Individuals with a Defined Benefit Pension Plan (DBPP) often face a tough decision when they leave their place of employment – whether to keep a portion of their pension plan or take the commuted value. The commuted value of your pension is a single lump sum payment that is, in theory, the value of your pension at the time that you take it. Since a pension is a stream of lifetime payments, the employee may have a choice between a lump sum payment (commuted value) and an annual income in retirement (pension).
Taking the commuted value of your pension allows you to invest the money in a Locked-in Retirement Account (LIRA) which gives you full control over the investment decisions.
- Growth Potential
Depending on how far away from retirement you are and or how well your investments are managed, taking the commuted value of the pension and investing it successfully may provide you with greater income potential than a fixed pension would.
- No Guarantee
Taking the commuted value of a pension removes any guaranteed income stream. You will be taking responsibility for the management of your pension money. In your hands, the money is exposed to a variety of risks, including investment and possibly inflation risk, both of which could compromise your retirement income.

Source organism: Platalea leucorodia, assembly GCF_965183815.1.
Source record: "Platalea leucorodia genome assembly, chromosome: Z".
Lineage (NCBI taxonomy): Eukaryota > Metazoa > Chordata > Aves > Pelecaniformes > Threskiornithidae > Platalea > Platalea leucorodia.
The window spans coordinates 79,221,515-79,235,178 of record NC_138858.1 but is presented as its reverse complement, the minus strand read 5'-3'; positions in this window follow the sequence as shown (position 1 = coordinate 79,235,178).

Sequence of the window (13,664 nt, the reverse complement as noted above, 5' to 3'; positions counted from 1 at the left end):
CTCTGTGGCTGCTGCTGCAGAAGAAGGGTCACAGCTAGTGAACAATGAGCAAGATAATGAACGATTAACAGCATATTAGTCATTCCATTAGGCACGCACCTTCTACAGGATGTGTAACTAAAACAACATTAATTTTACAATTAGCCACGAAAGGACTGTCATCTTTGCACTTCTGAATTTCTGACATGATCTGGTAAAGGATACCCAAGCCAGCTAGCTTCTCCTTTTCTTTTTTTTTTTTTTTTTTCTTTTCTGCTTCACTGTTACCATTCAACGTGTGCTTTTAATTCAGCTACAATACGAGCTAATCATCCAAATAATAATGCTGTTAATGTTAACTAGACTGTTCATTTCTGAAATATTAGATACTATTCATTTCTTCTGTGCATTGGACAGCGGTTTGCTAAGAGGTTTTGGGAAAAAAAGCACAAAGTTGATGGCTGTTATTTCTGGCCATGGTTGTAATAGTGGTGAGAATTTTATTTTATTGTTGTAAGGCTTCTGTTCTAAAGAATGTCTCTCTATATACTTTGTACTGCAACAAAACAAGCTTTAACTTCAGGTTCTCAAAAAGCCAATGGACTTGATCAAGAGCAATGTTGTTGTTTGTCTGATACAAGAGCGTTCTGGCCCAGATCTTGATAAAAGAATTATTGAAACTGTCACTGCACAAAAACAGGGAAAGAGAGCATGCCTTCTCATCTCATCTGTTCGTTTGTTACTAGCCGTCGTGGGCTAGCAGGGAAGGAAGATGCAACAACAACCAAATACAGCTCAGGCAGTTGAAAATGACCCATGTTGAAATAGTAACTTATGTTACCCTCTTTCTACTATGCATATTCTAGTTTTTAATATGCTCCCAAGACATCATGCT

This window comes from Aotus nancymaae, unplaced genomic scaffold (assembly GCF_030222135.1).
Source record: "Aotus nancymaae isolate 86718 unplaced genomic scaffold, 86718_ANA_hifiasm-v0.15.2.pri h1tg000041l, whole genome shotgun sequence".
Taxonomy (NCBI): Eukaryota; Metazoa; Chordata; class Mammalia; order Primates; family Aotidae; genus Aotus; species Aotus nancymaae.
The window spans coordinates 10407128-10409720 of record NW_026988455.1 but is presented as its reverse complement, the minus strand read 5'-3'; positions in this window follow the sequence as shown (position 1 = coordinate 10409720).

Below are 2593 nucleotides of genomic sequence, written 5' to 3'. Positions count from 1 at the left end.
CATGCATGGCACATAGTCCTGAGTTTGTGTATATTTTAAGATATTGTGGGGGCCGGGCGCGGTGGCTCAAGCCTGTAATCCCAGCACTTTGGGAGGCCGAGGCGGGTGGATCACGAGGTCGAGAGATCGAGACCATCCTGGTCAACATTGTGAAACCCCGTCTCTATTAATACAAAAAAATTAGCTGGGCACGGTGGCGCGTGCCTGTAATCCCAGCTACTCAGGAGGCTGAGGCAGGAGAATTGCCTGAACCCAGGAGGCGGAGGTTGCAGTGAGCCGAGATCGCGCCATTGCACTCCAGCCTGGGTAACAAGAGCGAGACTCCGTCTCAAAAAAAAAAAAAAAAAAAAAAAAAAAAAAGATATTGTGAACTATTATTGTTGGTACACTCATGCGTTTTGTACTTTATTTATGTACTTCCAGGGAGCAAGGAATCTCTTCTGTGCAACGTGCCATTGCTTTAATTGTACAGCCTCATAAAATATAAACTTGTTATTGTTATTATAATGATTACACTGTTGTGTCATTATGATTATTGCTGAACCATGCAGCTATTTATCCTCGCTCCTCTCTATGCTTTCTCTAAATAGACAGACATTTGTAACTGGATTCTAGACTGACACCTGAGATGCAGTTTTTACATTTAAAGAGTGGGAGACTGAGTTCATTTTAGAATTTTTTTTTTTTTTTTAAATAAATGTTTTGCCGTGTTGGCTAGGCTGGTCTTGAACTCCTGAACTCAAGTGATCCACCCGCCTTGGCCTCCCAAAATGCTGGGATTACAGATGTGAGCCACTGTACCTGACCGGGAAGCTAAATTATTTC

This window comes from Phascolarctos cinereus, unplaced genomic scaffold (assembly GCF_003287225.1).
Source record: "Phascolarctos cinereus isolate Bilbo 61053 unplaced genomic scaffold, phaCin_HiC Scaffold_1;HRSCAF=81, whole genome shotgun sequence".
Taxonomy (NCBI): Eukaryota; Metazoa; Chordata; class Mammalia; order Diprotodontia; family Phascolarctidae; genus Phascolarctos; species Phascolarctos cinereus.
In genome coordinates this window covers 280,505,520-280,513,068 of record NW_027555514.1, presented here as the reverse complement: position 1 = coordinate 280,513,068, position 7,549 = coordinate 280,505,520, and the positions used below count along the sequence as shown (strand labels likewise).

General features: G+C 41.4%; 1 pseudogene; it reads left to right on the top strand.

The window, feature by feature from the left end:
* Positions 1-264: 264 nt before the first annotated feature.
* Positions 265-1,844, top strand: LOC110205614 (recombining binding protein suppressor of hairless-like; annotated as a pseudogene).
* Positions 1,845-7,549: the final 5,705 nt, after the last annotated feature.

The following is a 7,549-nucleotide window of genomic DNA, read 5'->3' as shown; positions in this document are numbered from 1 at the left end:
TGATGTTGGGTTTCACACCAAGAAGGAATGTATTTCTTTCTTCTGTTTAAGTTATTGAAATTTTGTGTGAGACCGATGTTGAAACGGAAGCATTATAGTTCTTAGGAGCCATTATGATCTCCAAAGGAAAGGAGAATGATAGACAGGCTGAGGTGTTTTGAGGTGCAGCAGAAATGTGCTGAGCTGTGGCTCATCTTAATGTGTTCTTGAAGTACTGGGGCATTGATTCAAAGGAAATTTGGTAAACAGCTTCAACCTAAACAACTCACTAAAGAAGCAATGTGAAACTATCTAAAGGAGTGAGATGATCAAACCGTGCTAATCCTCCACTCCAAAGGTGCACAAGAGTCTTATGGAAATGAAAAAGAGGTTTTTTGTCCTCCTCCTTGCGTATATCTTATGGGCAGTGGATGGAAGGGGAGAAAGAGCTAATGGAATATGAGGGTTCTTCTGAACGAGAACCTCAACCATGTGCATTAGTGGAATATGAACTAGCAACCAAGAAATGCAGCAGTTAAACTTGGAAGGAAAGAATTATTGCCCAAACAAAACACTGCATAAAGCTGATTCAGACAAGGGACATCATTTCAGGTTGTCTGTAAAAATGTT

The accessibility aspect of taking the commuted value can be a mixed bag. For the disciplined investor, having this money accessible can provide the opportunity to occasionally take less or more income depending on market fluctuations and specific circumstances. However, accessibility could be a disadvantage for the people who might be tempted to dip into their pension money to fund short term goals, thereby creating cash flow problems down the road.
By keeping the pension, you can predict exactly how much money you will receive for the remainder of your life and this can bring about great peace of mind and make retirement planning a lot easier. Research shows that retirees with lifelong pensions tend to maintain their level of life satisfaction during retirement, whereas those without a pension tend to become less satisfied over time.
Keeping the pension takes the work out of maintaining an investment account and making investment decisions.
- No Residual Amount Leftover
While some pensions have a spousal benefit that is equal to a portion of the pension payments, keeping your pension means there is no money left over for your estate after your death. This means that once you die, if you were single or did not have a spousal benefit, your pension would cease. If you do have a spousal benefit, the pension would cease on the death of your spouse.
- Solvency Issues
Your pension could be compromised in the event the pension sponsor experiences financial difficulties.
The Bottom Line
Deciding between keeping a pension or its commuted value is a big decision that shouldn’t be taken lightly. A financial professional can help you understand your options and can explain the implications of both options.